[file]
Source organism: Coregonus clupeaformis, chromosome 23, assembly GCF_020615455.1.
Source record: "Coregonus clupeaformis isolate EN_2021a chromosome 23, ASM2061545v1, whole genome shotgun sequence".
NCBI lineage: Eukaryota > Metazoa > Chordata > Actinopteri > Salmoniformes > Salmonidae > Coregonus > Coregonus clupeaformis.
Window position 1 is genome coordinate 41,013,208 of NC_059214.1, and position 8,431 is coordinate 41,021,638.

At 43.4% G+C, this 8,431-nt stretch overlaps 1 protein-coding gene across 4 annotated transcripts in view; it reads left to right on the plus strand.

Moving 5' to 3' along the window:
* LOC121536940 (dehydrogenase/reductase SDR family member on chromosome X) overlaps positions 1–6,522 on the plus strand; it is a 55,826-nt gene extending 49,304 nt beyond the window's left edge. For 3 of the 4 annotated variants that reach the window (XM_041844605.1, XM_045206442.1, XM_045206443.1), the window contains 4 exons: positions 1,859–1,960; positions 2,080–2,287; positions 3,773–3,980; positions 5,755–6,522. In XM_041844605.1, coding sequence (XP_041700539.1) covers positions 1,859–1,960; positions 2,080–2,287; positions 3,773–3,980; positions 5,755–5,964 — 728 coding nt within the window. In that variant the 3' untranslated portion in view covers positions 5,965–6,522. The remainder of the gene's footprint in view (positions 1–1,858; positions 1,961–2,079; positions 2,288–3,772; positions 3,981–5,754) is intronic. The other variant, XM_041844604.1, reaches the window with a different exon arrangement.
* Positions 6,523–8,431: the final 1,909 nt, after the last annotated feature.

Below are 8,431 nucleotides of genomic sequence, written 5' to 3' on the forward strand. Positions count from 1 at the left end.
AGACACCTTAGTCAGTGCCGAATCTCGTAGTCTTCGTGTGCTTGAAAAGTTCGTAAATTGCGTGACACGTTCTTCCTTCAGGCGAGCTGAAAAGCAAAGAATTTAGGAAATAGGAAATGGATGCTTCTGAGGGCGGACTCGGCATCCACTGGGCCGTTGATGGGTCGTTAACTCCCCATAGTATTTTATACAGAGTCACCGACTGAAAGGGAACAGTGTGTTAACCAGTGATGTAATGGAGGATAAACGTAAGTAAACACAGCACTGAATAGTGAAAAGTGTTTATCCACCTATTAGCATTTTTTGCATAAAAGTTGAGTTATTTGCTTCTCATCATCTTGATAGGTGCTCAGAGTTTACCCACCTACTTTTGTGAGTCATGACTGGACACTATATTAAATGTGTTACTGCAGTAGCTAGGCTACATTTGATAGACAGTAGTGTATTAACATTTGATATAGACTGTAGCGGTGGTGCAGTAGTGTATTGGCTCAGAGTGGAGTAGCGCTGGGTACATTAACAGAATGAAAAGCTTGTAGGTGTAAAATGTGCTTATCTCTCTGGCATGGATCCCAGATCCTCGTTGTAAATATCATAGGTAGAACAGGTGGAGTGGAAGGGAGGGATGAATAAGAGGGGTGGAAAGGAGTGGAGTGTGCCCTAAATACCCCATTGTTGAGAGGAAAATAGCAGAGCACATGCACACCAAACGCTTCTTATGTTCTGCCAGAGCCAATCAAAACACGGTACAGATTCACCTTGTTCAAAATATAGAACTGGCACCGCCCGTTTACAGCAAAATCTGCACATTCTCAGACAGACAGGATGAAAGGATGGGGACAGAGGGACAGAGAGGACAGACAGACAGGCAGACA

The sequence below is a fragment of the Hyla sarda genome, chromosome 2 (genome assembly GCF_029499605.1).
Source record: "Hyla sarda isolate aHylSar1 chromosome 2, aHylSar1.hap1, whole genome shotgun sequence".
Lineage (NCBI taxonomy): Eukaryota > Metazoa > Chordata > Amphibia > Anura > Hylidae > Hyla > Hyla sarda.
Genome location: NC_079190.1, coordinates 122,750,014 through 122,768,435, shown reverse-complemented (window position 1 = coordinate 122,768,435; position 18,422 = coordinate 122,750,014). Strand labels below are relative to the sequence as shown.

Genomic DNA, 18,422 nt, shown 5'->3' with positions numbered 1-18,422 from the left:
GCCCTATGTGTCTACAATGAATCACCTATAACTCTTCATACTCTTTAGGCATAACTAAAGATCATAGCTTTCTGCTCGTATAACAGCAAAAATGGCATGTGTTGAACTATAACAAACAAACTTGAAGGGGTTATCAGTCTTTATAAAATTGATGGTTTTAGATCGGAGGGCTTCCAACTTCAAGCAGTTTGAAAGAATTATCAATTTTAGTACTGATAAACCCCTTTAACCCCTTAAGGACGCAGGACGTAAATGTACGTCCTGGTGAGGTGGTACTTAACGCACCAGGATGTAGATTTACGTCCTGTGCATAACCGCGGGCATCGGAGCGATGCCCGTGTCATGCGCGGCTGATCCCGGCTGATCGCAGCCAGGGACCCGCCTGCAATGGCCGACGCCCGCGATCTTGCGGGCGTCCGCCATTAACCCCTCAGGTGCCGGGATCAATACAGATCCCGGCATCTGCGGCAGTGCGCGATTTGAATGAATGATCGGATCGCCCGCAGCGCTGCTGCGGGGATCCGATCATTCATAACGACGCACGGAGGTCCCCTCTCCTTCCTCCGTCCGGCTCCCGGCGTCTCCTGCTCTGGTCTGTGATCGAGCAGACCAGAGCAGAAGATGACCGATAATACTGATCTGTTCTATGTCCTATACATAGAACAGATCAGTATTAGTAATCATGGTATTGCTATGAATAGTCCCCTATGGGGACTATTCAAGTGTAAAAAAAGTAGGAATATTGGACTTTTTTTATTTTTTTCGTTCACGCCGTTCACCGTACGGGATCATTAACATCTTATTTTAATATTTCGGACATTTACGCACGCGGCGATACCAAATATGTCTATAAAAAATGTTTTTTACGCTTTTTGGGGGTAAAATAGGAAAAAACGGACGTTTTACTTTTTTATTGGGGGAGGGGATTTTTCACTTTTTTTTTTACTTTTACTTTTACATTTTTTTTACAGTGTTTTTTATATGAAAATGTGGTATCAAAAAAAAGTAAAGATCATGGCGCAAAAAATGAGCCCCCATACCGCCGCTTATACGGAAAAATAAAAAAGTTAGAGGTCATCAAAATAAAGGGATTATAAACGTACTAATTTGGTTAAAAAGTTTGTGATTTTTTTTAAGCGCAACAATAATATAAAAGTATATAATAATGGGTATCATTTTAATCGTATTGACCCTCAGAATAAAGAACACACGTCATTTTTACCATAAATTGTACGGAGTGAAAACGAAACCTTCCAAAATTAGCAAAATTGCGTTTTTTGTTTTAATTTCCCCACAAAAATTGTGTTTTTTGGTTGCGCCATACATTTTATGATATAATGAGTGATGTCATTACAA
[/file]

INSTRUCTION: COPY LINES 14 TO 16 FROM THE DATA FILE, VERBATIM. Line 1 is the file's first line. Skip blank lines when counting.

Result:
Genome location: NC_079190.1, coordinates 122,750,014 through 122,768,435, shown reverse-complemented (window position 1 = coordinate 122,768,435; position 18,422 = coordinate 122,750,014). Strand labels below are relative to the sequence as shown.

Genomic DNA, 18,422 nt, shown 5'->3' with positions numbered 1-18,422 from the left:
GCCCTATGTGTCTACAATGAATCACCTATAACTCTTCATACTCTTTAGGCATAACTAAAGATCATAGCTTTCTGCTCGTATAACAGCAAAAATGGCATGTGTTGAACTATAACAAACAAACTTGAAGGGGTTATCAGTCTTTATAAAATTGATGGTTTTAGATCGGAGGGCTTCCAACTTCAAGCAGTTTGAAAGAATTATCAATTTTAGTACTGATAAACCCCTTTAACCCCTTAAGGACGCAGGACGTAAATGTACGTCCTGGTGAGGTGGTACTTAACGCACCAGGATGTAGATTTACGTCCTGTGCATAACCGCGGGCATCGGAGCGATGCCCGTGTCATGCGCGGCTGATCCCGGCTGATCGCAGCCAGGGACCCGCCTGCAATGGCCGACGCCCGCGATCTTGCGGGCGTCCGCCATTAACCCCTCAGGTGCCGGGATCAATACAGATCCCGGCATCTGCGGCAGTGCGCGATTTGAATGAATGATCGGATCGCCCGCAGCGCTGCTGCGGGGATCCGATCATTCATAACGACGCACGGAGGTCCCCTCTCCTTCCTCCGTCCGGCTCCCGGCGTCTCCTGCTCTGGTCTGTGATCGAGCAGACCAGAGCAGAAGATGACCGATAATACTGATCTGTTCTATGTCCTATACATAGAACAGATCAGTATTAGTAATCATGGTATTGCTATGAATAGTCCCCTATGGGGACTATTCAAGTGTAAAAAAAGTAGGAATATTGGACTTTTTTTATTTTTTTCGTTCACGCCGTTCACCGTACGGGATCATTAACATCTTATTTTAATATTTCGGACATTTACGCACGCGGCGATACCAAATATGTCTATAAAAAATGTTTTTTACGCTTTTTGGGGGTAAAATAGGAAAAAACGGACGTTTTACTTTTTTATTGGGGGAGGGGATTTTTCACTTTTTTTTTTACTTTTACTTTTACATTTTTTTTACAGTGTTTTTTATATGAAAATGTGGTATCAAAAAAAAGTAAAGATCATGGCGCAAAAAATGAGCCCCCATACCGCCGCTTATACGGAAAAATAAAAAAGTTAGAGGTCATCAAAATAAAGGGATTATAAACGTACTAATTTGGTTAAAAAGTTTGTGATTTTTTTTAAGCGCAACAATAATATAAAAGTATATAATAATGGGTATCATTTTAATCGTATTGACCCTCAGAATAAAGAACACACGTCATTTTTACCATAAATTGTACGGAGTGAAAACGAAACCTTCCAAAATTAGCAAAATTGCGTTTTTTGTTTTAATTTCCCCACAAAAATTGTGTTTTTTGGTTGCGCCATACATTTTATGATATAATGAGTGATGTCATTACAA